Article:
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JOHN MERCER LANGSTON (1829-1897)

JOHN MERCER LANGSTON (1829-1897)

John Mercer Langston, the youngest of four children, was born a free black in Louisa County, Virginia on December 14, 1829. Langston gained distinction as an abolitionist, politician, and attorney.  Despite the prominence of his slaveowner father, Ralph Quarles, Langston took his surname from his mother, Lucy Langston, an emancipated slave of Indian and black ancestry.  When both parents died of unrelated illnesses in 1834, five-year-old Langston and his older siblings were transported to Missouri where they were taken in by William Gooch, a friend of Ralph Quarles.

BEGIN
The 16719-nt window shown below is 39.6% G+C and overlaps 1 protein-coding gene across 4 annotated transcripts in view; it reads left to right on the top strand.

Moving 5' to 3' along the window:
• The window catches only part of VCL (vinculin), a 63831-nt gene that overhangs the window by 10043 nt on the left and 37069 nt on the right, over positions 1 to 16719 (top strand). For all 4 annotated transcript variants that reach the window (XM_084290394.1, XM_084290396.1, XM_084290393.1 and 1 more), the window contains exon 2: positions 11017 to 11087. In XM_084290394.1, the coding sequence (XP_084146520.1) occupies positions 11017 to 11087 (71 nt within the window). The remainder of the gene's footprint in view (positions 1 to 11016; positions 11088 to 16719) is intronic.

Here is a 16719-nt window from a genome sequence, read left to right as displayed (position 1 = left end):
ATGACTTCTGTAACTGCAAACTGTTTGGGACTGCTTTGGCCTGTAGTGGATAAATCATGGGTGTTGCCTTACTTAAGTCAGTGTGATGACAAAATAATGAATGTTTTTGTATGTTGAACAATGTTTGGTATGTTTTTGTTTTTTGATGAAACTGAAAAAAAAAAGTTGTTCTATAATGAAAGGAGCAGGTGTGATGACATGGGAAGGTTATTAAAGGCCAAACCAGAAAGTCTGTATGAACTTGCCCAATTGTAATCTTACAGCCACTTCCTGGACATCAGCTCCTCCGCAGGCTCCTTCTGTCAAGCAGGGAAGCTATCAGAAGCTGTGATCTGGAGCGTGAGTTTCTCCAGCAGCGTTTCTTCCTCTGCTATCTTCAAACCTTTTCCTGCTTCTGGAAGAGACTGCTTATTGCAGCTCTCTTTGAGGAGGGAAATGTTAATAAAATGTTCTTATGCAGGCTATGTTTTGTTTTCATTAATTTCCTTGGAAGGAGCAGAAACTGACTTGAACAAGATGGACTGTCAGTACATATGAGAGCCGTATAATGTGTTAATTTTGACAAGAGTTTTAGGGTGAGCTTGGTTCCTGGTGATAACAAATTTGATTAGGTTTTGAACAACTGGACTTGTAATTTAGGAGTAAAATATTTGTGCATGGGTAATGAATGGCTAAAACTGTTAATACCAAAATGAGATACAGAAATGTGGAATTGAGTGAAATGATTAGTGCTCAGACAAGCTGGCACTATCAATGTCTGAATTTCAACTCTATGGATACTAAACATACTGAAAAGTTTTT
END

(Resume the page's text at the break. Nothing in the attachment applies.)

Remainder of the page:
At fourteen Langston began his studies at the Preparatory Department at Oberlin College. Known for its radicalism and abolitionist politics, Oberlin was the first college in the United States to admit black and white students.  Langston completed his studies in 1849, becoming the fifth African American male to graduate from Oberlin’s Collegiate Department. To read more click here.